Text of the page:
Methods, Properties and Events can be abstract

         Use abstract members only where it is absolutely required that subclasses provide a custom implementation

         Only use when the base class cannot have any meaningful default implementation

         Default to making members non-virtual

         Make it virtual if it is designed to be specialized by subclasses

         Make it abstract if no meaningful default implementation is possible

         Unless versioning issues prohibit it, in which case throw a NotImplementedException

 

Interfaces versus Base Classes

         Favor using base classes over interfaces

         Base classes version better in general

         Allows adding members

         Members can be added with a
default implementation

         Avoids incompatibilities common in ActiveX

         Interfaces are good for versioning behavior (changing semantics)

         Avoid having both base class and interfaces

         Adds confusion about which to use

         Component vs. IComponent

         Little advantage

         Consider using Aggregation

         Don’t use attributes where a contract is needed

 

Explicit method implementations

         Implementing members of an interface “privately”

         Not a security boundary!

         Only accessible when cast to the interface type

         Hides implementation details

         Clean public interface

         IConvertible on Int32, etc

         Differentiates implementations

         Simpler strong typing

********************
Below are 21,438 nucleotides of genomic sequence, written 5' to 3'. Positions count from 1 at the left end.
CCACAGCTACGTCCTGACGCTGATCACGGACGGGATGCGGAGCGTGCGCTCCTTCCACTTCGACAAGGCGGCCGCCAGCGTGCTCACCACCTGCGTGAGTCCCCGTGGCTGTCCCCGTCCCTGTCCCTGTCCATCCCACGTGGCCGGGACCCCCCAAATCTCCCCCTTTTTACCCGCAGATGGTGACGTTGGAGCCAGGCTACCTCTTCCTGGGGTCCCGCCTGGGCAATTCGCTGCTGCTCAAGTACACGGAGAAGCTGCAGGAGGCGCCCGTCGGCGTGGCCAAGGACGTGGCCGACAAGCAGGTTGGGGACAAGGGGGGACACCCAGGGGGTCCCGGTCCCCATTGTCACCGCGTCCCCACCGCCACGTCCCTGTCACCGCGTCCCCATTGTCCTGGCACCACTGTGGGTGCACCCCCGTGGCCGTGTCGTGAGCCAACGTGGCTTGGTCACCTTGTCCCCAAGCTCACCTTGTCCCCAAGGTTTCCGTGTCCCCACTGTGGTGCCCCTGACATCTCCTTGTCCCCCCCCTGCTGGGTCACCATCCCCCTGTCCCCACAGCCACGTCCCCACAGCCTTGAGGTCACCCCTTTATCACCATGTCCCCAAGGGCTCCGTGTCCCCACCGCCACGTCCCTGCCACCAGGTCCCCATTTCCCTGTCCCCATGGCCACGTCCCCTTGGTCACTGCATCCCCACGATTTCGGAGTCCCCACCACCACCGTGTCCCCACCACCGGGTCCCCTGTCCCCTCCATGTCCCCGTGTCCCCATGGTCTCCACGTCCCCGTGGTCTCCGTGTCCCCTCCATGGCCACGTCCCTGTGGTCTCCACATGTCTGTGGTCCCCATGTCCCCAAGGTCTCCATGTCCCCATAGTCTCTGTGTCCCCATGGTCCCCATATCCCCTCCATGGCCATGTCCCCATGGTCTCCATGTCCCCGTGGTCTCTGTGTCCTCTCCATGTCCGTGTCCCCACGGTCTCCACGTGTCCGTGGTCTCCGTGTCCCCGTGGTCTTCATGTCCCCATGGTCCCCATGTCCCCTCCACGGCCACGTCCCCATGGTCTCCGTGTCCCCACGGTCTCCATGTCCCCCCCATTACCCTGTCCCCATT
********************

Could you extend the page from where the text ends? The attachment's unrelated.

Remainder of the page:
The 19 ToXxx methods on IConvertible don’t “pollute” the Int32 public view

         But they are there when cast to IConvertible

         Solution: Implement them privately

public struct Int32 : IConvertible, IComparable {
   public override string ToString () {..}
   int ICovertible.ToInt32 () {..}
   ...
}

int i = 42;
i.ToString();  // works
i.ToInt32();   // does not compile
((IConvertible) i).ToInt32();  // works

 

         Interfaces developed by different groups can have the same signature for different meanings

        Draw() a picture and Draw() a gun

         Frequently you want to differentiate the implementation

         Explicit method implementations enables this

         Avoids us recommending “unique” names in interfaces

interface IGraphics {

   void Draw();

   Brush Brush { get; set; }

   Pen Pen { get; set; }

}

interface IBandit {

   void Draw();

   void Duel(IBandit opponent);

   void Rob(Bank bank, IBandit[] sidekicks);

}

class Bandit: IBandit, IGraphics {

   void IBandit.Draw() {...}

   void IGraphics.Draw() {...}

}

         There is a natural tension between generic typing and strong typing

         List of Object vs. List of Employees

         Generic typing

         Polymorphism

         Strong typing

         More “RAD” experience

         Avoids boxing of value types

         Avoids ugly casts

         Often mutually exclusive

         You can’t have both of these in the same class

         They differ only in return type

This gives you a compile time error

public object this [int index] {

   get{..}  set{..}
}
public string this [int index] {
   get{..} set{..}
}

 

This works:

 

public class StringList : IList
   public string this [int index] {
      get{..} set{..}
   }
   object IList.this [int index] {
      get{..}  set{..}
   }

}

StringList slist = new StringList();
string s1 = slist[0];

IList genList = slist;
string s2 = (string) genList[0];

 

Of course Generics are a better solution